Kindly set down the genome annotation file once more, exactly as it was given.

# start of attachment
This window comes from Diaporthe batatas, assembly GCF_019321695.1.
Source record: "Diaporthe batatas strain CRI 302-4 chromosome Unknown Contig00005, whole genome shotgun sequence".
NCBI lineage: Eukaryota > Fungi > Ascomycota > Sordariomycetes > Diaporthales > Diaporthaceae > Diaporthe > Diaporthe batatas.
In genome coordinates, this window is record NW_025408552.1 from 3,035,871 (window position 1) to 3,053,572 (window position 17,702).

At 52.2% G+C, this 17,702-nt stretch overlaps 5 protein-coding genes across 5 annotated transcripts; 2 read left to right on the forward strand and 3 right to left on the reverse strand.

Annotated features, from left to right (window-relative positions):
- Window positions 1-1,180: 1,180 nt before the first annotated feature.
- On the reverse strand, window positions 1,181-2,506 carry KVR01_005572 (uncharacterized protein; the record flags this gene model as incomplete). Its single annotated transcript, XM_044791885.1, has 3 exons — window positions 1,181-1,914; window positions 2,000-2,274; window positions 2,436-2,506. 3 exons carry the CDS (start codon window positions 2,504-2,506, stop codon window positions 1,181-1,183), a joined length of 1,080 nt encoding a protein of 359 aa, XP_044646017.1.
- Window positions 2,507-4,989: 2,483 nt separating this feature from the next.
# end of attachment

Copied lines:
This window comes from Diaporthe batatas, assembly GCF_019321695.1.
Source record: "Diaporthe batatas strain CRI 302-4 chromosome Unknown Contig00005, whole genome shotgun sequence".
NCBI lineage: Eukaryota > Fungi > Ascomycota > Sordariomycetes > Diaporthales > Diaporthaceae > Diaporthe > Diaporthe batatas.
In genome coordinates, this window is record NW_025408552.1 from 3,035,871 (window position 1) to 3,053,572 (window position 17,702).

At 52.2% G+C, this 17,702-nt stretch overlaps 5 protein-coding genes across 5 annotated transcripts; 2 read left to right on the forward strand and 3 right to left on the reverse strand.

Annotated features, from left to right (window-relative positions):
- Window positions 1-1,180: 1,180 nt before the first annotated feature.
- On the reverse strand, window positions 1,181-2,506 carry KVR01_005572 (uncharacterized protein; the record flags this gene model as incomplete). Its single annotated transcript, XM_044791885.1, has 3 exons — window positions 1,181-1,914; window positions 2,000-2,274; window positions 2,436-2,506. 3 exons carry the CDS (start codon window positions 2,504-2,506, stop codon window positions 1,181-1,183), a joined length of 1,080 nt encoding a protein of 359 aa, XP_044646017.1.
- Window positions 2,507-4,989: 2,483 nt separating this feature from the next.